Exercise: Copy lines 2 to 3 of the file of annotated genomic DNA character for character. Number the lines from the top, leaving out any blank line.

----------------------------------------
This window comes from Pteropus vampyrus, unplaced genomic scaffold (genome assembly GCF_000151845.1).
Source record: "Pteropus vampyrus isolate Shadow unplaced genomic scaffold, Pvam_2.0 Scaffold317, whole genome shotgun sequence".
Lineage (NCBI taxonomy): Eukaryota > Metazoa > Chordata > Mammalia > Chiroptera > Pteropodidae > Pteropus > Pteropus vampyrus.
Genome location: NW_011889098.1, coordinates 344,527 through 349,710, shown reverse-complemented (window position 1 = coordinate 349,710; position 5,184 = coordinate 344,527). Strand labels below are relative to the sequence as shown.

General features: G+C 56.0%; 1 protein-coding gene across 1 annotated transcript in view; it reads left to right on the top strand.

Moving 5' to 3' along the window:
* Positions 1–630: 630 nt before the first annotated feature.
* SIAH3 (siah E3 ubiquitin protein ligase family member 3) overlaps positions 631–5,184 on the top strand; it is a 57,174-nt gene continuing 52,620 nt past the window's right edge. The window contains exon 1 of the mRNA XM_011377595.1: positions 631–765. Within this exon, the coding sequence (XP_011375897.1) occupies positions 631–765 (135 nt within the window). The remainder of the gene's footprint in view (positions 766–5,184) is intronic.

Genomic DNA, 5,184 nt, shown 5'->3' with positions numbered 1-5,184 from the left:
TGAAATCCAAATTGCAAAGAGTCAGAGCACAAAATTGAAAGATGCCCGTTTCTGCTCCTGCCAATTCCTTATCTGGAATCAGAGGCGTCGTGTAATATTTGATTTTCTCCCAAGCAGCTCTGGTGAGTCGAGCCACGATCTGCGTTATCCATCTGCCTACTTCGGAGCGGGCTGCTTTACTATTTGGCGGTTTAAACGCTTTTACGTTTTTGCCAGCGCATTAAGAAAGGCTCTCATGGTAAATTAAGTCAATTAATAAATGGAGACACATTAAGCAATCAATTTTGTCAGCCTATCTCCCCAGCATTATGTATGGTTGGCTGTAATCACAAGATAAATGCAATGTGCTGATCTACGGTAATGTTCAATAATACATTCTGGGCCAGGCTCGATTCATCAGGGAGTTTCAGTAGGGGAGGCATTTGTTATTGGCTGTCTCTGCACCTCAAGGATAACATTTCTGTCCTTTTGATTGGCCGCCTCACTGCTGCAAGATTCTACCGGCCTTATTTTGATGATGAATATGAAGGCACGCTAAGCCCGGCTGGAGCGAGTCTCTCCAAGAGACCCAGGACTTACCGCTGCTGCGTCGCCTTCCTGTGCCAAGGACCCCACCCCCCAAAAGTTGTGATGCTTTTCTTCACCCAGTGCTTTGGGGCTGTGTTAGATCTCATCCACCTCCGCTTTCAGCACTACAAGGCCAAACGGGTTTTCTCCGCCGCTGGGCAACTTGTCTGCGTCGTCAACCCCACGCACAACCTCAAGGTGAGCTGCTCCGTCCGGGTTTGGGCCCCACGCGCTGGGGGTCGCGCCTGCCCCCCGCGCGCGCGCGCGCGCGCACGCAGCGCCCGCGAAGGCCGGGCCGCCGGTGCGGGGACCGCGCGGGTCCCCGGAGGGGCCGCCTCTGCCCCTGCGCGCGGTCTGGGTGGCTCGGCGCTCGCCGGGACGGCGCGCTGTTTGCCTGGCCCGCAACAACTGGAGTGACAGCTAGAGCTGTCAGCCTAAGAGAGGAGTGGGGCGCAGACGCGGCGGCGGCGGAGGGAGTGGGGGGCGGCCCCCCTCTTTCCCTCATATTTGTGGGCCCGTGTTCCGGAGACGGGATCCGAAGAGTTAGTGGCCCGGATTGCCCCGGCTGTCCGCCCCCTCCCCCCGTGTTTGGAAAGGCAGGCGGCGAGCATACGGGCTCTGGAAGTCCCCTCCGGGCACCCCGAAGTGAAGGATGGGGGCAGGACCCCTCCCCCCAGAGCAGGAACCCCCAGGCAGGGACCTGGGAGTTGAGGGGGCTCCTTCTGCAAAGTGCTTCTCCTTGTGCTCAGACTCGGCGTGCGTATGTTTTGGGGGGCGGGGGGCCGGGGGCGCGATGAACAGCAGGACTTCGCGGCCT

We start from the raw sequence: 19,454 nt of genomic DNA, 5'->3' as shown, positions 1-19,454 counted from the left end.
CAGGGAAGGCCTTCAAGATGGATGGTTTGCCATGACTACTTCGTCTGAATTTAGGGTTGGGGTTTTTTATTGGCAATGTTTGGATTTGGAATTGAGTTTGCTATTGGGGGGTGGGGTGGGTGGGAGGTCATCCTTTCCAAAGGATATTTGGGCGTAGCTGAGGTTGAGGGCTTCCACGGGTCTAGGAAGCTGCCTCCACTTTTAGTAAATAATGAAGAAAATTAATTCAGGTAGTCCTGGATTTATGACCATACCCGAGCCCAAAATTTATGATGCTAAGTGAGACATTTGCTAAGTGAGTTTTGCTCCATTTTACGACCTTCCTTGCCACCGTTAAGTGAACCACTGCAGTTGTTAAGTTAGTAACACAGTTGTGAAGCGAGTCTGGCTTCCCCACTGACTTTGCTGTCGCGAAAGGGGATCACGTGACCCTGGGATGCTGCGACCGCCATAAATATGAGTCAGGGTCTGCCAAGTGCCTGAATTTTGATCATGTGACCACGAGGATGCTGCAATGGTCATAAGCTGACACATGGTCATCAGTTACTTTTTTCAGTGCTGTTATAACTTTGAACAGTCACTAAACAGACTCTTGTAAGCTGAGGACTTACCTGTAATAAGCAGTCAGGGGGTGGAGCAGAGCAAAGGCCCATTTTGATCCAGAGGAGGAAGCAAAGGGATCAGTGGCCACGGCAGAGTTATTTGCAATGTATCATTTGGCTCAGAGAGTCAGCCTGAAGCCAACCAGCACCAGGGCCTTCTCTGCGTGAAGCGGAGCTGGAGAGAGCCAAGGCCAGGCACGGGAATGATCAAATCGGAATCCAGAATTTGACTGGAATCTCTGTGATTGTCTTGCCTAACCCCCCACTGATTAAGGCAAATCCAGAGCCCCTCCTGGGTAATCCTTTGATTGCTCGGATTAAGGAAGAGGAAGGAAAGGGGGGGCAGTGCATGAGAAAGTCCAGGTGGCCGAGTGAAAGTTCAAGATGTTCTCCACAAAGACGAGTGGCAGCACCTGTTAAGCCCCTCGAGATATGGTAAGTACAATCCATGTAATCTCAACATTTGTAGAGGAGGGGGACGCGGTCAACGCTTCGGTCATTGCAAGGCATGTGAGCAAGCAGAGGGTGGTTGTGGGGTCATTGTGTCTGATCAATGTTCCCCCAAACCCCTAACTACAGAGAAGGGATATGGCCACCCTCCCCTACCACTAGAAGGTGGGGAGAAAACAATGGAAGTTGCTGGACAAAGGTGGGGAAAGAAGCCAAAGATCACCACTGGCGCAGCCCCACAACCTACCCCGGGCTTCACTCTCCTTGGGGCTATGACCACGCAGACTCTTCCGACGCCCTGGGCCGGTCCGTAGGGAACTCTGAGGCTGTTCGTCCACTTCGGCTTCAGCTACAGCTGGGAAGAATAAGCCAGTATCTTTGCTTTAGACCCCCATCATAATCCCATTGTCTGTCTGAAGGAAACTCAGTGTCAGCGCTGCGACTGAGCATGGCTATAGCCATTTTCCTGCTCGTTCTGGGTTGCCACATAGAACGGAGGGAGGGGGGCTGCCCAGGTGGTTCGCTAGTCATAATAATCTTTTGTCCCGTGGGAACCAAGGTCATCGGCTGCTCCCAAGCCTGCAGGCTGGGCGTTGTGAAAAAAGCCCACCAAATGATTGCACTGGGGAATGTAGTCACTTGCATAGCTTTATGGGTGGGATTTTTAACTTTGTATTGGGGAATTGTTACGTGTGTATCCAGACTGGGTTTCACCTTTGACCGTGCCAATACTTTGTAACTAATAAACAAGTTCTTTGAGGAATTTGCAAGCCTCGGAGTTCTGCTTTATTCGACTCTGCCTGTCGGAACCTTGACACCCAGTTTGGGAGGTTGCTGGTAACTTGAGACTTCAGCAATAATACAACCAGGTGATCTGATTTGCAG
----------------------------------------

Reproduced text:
Source record: "Pteropus vampyrus isolate Shadow unplaced genomic scaffold, Pvam_2.0 Scaffold317, whole genome shotgun sequence".
Lineage (NCBI taxonomy): Eukaryota > Metazoa > Chordata > Mammalia > Chiroptera > Pteropodidae > Pteropus > Pteropus vampyrus.